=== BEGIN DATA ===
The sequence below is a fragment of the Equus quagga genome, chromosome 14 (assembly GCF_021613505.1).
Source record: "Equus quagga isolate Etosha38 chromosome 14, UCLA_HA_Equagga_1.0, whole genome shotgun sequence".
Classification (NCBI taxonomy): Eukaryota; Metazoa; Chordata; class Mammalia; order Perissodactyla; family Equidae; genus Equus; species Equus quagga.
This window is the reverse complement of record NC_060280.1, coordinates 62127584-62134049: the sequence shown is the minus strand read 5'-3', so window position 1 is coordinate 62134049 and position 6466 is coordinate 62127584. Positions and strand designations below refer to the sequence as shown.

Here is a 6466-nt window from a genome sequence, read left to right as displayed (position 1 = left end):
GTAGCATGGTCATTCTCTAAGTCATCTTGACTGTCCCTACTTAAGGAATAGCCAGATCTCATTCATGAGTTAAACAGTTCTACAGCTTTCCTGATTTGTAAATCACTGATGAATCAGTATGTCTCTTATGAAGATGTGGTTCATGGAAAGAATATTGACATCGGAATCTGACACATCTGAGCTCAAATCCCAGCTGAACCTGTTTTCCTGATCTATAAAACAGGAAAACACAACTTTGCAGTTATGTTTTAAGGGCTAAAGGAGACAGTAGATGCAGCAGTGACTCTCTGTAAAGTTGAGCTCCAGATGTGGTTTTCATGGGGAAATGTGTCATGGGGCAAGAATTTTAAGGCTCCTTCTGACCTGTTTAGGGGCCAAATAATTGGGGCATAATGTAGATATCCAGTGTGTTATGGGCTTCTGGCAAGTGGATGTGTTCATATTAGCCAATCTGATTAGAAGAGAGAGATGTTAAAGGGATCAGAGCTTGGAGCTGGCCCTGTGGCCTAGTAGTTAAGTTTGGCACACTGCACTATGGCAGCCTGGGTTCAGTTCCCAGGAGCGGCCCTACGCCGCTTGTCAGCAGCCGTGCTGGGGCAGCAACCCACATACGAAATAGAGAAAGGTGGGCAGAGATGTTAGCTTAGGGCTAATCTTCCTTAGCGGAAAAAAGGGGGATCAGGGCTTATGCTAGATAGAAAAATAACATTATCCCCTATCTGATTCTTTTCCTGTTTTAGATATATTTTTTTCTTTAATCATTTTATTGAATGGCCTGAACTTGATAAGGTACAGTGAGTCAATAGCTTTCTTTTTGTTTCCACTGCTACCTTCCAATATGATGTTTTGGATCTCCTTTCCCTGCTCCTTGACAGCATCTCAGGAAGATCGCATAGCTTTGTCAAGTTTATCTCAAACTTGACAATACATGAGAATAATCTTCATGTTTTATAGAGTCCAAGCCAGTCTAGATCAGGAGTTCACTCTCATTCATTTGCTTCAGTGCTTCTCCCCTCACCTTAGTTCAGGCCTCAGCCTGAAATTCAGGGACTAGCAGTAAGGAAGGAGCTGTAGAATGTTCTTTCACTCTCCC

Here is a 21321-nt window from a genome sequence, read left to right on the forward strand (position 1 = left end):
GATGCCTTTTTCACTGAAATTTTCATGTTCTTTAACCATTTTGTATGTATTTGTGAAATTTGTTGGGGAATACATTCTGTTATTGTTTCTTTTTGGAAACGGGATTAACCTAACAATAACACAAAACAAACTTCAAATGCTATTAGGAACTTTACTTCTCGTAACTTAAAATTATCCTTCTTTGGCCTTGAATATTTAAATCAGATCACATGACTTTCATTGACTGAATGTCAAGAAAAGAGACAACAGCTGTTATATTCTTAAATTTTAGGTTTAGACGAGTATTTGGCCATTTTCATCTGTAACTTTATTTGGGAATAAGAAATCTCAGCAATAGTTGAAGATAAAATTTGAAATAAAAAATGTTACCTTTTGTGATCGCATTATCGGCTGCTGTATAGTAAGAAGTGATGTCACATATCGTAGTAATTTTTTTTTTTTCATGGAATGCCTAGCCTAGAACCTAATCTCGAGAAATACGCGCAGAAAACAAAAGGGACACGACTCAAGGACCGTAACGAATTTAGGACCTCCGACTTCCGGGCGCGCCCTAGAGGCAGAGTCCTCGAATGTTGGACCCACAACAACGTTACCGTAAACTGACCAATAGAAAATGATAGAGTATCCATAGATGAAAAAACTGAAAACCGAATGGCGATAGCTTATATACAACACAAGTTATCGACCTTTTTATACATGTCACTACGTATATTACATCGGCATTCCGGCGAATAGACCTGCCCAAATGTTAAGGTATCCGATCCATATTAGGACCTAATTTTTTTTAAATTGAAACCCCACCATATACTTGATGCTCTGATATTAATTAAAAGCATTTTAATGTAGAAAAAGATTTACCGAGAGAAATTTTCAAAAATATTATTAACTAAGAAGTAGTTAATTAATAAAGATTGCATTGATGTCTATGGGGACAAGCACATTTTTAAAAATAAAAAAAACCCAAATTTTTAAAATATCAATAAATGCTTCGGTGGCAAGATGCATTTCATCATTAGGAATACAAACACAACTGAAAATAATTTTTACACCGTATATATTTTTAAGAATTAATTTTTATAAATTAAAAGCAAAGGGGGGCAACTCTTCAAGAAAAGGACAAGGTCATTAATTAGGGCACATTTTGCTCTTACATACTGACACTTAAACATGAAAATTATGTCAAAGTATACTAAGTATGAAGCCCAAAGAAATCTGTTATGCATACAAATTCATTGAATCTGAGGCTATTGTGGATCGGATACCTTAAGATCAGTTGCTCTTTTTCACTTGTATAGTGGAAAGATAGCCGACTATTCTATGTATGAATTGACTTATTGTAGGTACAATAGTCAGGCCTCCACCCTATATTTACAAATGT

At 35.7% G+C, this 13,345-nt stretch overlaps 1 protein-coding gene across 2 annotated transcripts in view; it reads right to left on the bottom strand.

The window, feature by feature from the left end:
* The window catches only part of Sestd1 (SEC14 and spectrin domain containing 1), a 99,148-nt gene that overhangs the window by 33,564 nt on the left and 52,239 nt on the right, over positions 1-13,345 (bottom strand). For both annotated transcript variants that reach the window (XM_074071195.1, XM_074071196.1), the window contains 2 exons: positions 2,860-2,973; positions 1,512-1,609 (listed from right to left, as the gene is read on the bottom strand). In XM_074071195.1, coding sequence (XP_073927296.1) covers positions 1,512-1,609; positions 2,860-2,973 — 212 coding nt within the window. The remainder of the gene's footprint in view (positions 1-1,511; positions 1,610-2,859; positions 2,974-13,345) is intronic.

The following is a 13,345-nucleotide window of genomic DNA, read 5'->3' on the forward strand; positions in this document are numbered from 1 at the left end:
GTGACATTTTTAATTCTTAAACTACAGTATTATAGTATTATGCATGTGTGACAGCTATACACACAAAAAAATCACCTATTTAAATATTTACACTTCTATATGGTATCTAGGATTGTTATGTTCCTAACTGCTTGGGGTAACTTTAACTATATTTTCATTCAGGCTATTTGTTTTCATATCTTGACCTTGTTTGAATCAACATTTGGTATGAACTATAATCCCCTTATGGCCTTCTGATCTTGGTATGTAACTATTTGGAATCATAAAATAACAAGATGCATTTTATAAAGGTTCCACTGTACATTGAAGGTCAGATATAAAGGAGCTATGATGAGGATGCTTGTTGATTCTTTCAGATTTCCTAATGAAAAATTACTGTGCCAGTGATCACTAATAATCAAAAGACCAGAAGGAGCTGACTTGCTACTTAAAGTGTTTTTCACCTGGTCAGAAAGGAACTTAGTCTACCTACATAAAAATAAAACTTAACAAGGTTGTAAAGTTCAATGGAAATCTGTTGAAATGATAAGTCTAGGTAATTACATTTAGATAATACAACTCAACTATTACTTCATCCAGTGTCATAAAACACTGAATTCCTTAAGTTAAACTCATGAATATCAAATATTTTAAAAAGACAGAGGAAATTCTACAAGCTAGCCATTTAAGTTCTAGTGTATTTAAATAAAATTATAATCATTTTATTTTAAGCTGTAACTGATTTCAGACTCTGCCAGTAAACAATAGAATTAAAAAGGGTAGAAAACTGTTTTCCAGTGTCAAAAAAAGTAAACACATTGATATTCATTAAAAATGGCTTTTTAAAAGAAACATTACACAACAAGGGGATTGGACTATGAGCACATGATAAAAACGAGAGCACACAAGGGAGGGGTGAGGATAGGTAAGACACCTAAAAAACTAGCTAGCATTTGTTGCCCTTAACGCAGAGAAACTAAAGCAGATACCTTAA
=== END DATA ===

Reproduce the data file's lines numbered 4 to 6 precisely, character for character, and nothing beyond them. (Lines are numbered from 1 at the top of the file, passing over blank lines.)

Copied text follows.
This window is the reverse complement of record NC_060280.1, coordinates 62127584-62134049: the sequence shown is the minus strand read 5'-3', so window position 1 is coordinate 62134049 and position 6466 is coordinate 62127584. Positions and strand designations below refer to the sequence as shown.

Here is a 6466-nt window from a genome sequence, read left to right as displayed (position 1 = left end):
GTAGCATGGTCATTCTCTAAGTCATCTTGACTGTCCCTACTTAAGGAATAGCCAGATCTCATTCATGAGTTAAACAGTTCTACAGCTTTCCTGATTTGTAAATCACTGATGAATCAGTATGTCTCTTATGAAGATGTGGTTCATGGAAAGAATATTGACATCGGAATCTGACACATCTGAGCTCAAATCCCAGCTGAACCTGTTTTCCTGATCTATAAAACAGGAAAACACAACTTTGCAGTTATGTTTTAAGGGCTAAAGGAGACAGTAGATGCAGCAGTGACTCTCTGTAAAGTTGAGCTCCAGATGTGGTTTTCATGGGGAAATGTGTCATGGGGCAAGAATTTTAAGGCTCCTTCTGACCTGTTTAGGGGCCAAATAATTGGGGCATAATGTAGATATCCAGTGTGTTATGGGCTTCTGGCAAGTGGATGTGTTCATATTAGCCAATCTGATTAGAAGAGAGAGATGTTAAAGGGATCAGAGCTTGGAGCTGGCCCTGTGGCCTAGTAGTTAAGTTTGGCACACTGCACTATGGCAGCCTGGGTTCAGTTCCCAGGAGCGGCCCTACGCCGCTTGTCAGCAGCCGTGCTGGGGCAGCAACCCACATACGAAATAGAGAAAGGTGGGCAGAGATGTTAGCTTAGGGCTAATCTTCCTTAGCGGAAAAAAGGGGGATCAGGGCTTATGCTAGATAGAAAAATAACATTATCCCCTATCTGATTCTTTTCCTGTTTTAGATATATTTTTTTCTTTAATCATTTTATTGAATGGCCTGAACTTGATAAGGTACAGTGAGTCAATAGCTTTCTTTTTGTTTCCACTGCTACCTTCCAATATGATGTTTTGGATCTCCTTTCCCTGCTCCTTGACAGCATCTCAGGAAGATCGCATAGCTTTGTCAAGTTTATCTCAAACTTGACAATACATGAGAATAATCTTCATGTTTTATAGAGTCCAAGCCAGTCTAGATCAGGAGTTCACTCTCATTCATTTGCTTCAGTGCTTCTCCCCTCACCTTAGTTCAGGCCTCAGCCTGAAATTCAGGGACTAGCAGTAAGGAAGGAGCTGTAGAATGTTCTTTCACTCTCCC